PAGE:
Category:
Nineteenth Century

Human-Animal Breastfeeding

In his 1826 book A Treatise on the Physical and Medical Treatment of Children, the American physician William Potts Dewees offered this advice for pregnant women:


The Wikipedia article Human-animal breastfeeding offers some background info:

The breastfeeding by humans of animals is a practice that is widely attested historically and continues to be practised today by some cultures. The reasons for this are varied: to feed young animals, to drain a woman's breasts, to promote lactation, to harden the nipples before a baby is born, to prevent conception, and so on.

English and German physicians between the 16th and 18th centuries recommended using puppies to "draw" the mother's breasts, and in 1799 the German Friedrich Benjamin Osiander reported that in Göttingen women suckled young dogs to dislodge nodules from their breasts. An example of the practice being used for health reasons comes from late 18th century England. When the writer Mary Wollstonecraft was dying of puerperal fever following the birth of her second daughter, the doctor ordered that puppies be applied to her breasts to draw off the milk, possibly with the intention of helping her womb to contract to expel the infected placenta that was slowly poisoning her.

Animals have widely been used to toughen the nipples and maintain the mother's milk supply. In Persia and Turkey puppies were used for this purpose. The same method was practised in the United States in the early 19th century; William Potts Dewees recommended in 1825 that from the eighth month of pregnancy, expectant mothers should regularly use a puppy to harden the nipples, improve breast secretion and prevent inflammation of the breasts. The practice seems to have fallen out of favour by 1847, as Dewees suggested using a nurse or some other skilled person to carry out this task rather than an animal.

Posted By: Alex - Sat Jan 18, 2020 - Comments (0)
Category: Animals, Medicine, Nineteenth Century, Pregnancy

Merry Christmas, 2019!



Posted By: Paul - Wed Dec 25, 2019 - Comments (4)
Category: Food, Holidays, Children, Nineteenth Century, Nostalgia

An improved container for shoe polish

Carl Herold of Pittsburgh didn't think it made sense to sell shoe polish in tin containers, because the containers were so expensive that they added substantially to the cost of the shoe polish. So, back in 1872, he came up with a solution, which he patented: pack shoe polish in animal guts.

The object of my invention is to provide a cheap and convenient mode or means for packing the ordinary shoe-blacking of commerce, which is now almost universally put up in shallow tin boxes, which, being expensive, comparatively, greatly enhances the price of the blacking thus packed... My improvement consists in putting shoe-blacking upon the market packed in the guts of animals, which will add but a trifle to the cost of the blacking.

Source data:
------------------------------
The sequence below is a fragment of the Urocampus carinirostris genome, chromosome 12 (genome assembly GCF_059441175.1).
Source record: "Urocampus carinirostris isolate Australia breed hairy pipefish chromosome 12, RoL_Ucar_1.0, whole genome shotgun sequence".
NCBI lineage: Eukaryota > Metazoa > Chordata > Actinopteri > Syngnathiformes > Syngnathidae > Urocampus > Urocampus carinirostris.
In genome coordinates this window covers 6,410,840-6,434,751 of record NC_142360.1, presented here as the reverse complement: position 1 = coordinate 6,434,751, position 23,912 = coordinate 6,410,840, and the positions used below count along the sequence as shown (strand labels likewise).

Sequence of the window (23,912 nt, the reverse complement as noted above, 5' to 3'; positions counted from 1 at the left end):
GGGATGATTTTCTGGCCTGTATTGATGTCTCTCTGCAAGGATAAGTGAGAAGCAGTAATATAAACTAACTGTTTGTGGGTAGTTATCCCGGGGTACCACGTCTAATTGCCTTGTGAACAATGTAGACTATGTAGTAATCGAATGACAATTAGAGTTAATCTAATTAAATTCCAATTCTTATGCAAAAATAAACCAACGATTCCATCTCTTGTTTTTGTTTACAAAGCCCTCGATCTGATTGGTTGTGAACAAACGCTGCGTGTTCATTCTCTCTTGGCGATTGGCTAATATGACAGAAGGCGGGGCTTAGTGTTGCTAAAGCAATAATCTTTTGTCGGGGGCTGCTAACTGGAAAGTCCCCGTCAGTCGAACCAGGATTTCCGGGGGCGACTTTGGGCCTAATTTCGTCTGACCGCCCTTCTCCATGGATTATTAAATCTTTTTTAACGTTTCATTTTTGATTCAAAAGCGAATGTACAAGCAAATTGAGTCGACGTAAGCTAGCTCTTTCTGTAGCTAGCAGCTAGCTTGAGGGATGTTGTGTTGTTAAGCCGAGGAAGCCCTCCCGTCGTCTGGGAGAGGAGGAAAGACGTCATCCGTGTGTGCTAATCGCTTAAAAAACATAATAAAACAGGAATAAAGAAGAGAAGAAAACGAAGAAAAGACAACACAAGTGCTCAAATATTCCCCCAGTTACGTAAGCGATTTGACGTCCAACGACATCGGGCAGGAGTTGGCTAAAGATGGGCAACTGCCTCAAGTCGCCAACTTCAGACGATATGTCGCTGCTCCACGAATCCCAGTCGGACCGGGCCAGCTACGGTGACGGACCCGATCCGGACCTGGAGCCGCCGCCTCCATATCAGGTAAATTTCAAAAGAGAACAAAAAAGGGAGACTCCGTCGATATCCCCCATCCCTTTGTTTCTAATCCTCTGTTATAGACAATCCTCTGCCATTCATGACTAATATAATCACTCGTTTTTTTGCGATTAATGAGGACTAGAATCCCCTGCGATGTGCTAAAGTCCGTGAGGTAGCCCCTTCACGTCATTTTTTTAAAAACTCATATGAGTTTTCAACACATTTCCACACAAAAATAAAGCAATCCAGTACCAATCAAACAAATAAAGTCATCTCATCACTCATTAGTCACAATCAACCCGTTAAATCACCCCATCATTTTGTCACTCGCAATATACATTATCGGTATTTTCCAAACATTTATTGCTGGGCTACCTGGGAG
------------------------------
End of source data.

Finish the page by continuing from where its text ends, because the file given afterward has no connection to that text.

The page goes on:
Figure 1 is an elevation of a package of blacking put up in accordance with my invention. Fig. 2 is a transverse section thereof...

The blacking is packed in suitable lengths of animal guts A, which are then firmly tied up at both ends, presenting the appearance of a sausage. Each package should be wrapped in paper to prevent the grease or oil upon the outer surface of the package from soiling the hands in handling it. The blacking thus packed will retain its moisture, and consequently remain in a proper plastic state for a great length of time. In this condition it may be sold by the pound, each purchaser or user providing himself with a small saucer or other shallow vessel into which to empty portions of the package from time to time for use.

Posted By: Alex - Sun Dec 01, 2019 - Comments (0)
Category: Inventions, Shoes, Nineteenth Century

Max Und Moritz

Cartoon violence? God forbid!

The Wikipedia page.

Posted By: Paul - Tue Oct 01, 2019 - Comments (1)
Category: Animals, Antisocial Activites, Death, Destruction, Domestic, Cartoons, Stop-motion Animation, 1940s, Europe, Nineteenth Century

Mystery Illustration 85



This female figure was intended to represent something very tangible: ie, not "virtue," "justice," etc.

What was the thing she represented?

The answer is here.

Or after the jump.

More in extended >>

Posted By: Paul - Sat Sep 14, 2019 - Comments (8)
Category: Statues and Monuments, Nineteenth Century

A Manual of Gesture



All the things to do with your person while performing in public.

Full text here.

Posted By: Paul - Sat Jun 22, 2019 - Comments (1)
Category: Body, Etiquette and Formal Behavior, Experts and Authority Figures, Nineteenth Century

Mystery Gadget 77



Maybe an ocarina?

The answer is here.

And after the jump.

More in extended >>

Posted By: Paul - Mon Jun 17, 2019 - Comments (4)
Category: Eighteenth Century, Nineteenth Century

The Prix Guzman

Wikipedia explains:

The Prix Pierre Guzman (Pierre Guzman Prize) was the name given to two prizes, one astronomical and one medical. Both were established by the will of Anne Emilie Clara Goguet (died June 30, 1891), wife of Marc Guzman, and named after her son Pierre Guzman. This prize was a sum of 100,000 francs, to be given to a person who succeeded in communicating with a celestial body, other than Mars, and receiving a response.


Did the Apollo 11 astronauts really "communicate" with another world to qualify for the prize?



Source of article.

Posted By: Paul - Fri May 31, 2019 - Comments (3)
Category: Aliens, Certificates, Diplomas, and Other Testaments of Achievement, Communications, Spaceflight, Astronautics, and Astronomy, 1960s, Europe, Nineteenth Century

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Alex is the creator and curator of the Museum of Hoaxes. He's also the author of various weird, non-fiction, science-themed books such as Elephants on Acid and Psychedelic Apes.

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